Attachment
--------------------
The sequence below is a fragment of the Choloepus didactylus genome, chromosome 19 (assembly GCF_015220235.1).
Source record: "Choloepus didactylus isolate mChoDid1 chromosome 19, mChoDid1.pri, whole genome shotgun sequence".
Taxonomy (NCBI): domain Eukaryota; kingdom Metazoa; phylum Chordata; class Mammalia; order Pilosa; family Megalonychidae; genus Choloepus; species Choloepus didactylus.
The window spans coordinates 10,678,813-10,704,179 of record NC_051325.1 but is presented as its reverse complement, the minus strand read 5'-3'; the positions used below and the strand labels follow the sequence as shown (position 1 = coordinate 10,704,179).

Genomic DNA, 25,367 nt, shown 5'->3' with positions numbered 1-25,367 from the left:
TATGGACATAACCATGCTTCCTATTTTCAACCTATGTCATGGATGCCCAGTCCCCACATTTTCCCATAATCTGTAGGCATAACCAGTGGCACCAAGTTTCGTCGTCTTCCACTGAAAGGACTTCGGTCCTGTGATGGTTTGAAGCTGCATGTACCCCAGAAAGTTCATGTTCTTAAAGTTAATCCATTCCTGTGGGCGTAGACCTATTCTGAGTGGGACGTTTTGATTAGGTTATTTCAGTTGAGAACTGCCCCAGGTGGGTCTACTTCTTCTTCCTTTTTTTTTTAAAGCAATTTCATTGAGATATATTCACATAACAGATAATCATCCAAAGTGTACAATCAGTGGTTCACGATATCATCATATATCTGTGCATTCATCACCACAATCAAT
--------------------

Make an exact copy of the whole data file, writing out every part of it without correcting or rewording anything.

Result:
The sequence below is a fragment of the Choloepus didactylus genome, chromosome 19 (assembly GCF_015220235.1).
Source record: "Choloepus didactylus isolate mChoDid1 chromosome 19, mChoDid1.pri, whole genome shotgun sequence".
Taxonomy (NCBI): domain Eukaryota; kingdom Metazoa; phylum Chordata; class Mammalia; order Pilosa; family Megalonychidae; genus Choloepus; species Choloepus didactylus.
The window spans coordinates 10,678,813-10,704,179 of record NC_051325.1 but is presented as its reverse complement, the minus strand read 5'-3'; the positions used below and the strand labels follow the sequence as shown (position 1 = coordinate 10,704,179).

Genomic DNA, 25,367 nt, shown 5'->3' with positions numbered 1-25,367 from the left:
TATGGACATAACCATGCTTCCTATTTTCAACCTATGTCATGGATGCCCAGTCCCCACATTTTCCCATAATCTGTAGGCATAACCAGTGGCACCAAGTTTCGTCGTCTTCCACTGAAAGGACTTCGGTCCTGTGATGGTTTGAAGCTGCATGTACCCCAGAAAGTTCATGTTCTTAAAGTTAATCCATTCCTGTGGGCGTAGACCTATTCTGAGTGGGACGTTTTGATTAGGTTATTTCAGTTGAGAACTGCCCCAGGTGGGTCTACTTCTTCTTCCTTTTTTTTTTAAAGCAATTTCATTGAGATATATTCACATAACAGATAATCATCCAAAGTGTACAATCAGTGGTTCACGATATCATCATATATCTGTGCATTCATCACCACAATCAAT